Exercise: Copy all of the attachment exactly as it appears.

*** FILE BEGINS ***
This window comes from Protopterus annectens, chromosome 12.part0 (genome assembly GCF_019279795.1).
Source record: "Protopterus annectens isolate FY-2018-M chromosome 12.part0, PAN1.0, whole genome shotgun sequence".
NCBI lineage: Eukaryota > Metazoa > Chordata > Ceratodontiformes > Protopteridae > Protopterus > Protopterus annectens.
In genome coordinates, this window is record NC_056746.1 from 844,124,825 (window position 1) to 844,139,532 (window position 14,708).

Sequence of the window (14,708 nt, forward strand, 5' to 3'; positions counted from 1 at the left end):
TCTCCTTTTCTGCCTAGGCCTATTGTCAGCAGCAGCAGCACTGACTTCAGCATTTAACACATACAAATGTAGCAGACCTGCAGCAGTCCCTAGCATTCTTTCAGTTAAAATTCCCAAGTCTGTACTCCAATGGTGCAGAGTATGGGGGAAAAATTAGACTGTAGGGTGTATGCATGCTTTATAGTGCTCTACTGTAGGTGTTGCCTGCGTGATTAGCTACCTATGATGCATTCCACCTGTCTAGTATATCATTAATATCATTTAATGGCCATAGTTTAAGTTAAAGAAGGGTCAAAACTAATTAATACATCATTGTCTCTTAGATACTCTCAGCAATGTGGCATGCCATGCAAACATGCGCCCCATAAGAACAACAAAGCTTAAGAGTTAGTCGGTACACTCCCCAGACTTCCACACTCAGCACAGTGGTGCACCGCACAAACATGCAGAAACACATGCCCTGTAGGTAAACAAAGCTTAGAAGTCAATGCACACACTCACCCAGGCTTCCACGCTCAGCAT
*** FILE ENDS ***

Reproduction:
This window comes from Protopterus annectens, chromosome 12.part0 (genome assembly GCF_019279795.1).
Source record: "Protopterus annectens isolate FY-2018-M chromosome 12.part0, PAN1.0, whole genome shotgun sequence".
NCBI lineage: Eukaryota > Metazoa > Chordata > Ceratodontiformes > Protopteridae > Protopterus > Protopterus annectens.
In genome coordinates, this window is record NC_056746.1 from 844,124,825 (window position 1) to 844,139,532 (window position 14,708).

Sequence of the window (14,708 nt, forward strand, 5' to 3'; positions counted from 1 at the left end):
TCTCCTTTTCTGCCTAGGCCTATTGTCAGCAGCAGCAGCACTGACTTCAGCATTTAACACATACAAATGTAGCAGACCTGCAGCAGTCCCTAGCATTCTTTCAGTTAAAATTCCCAAGTCTGTACTCCAATGGTGCAGAGTATGGGGGAAAAATTAGACTGTAGGGTGTATGCATGCTTTATAGTGCTCTACTGTAGGTGTTGCCTGCGTGATTAGCTACCTATGATGCATTCCACCTGTCTAGTATATCATTAATATCATTTAATGGCCATAGTTTAAGTTAAAGAAGGGTCAAAACTAATTAATACATCATTGTCTCTTAGATACTCTCAGCAATGTGGCATGCCATGCAAACATGCGCCCCATAAGAACAACAAAGCTTAAGAGTTAGTCGGTACACTCCCCAGACTTCCACACTCAGCACAGTGGTGCACCGCACAAACATGCAGAAACACATGCCCTGTAGGTAAACAAAGCTTAGAAGTCAATGCACACACTCACCCAGGCTTCCACGCTCAGCAT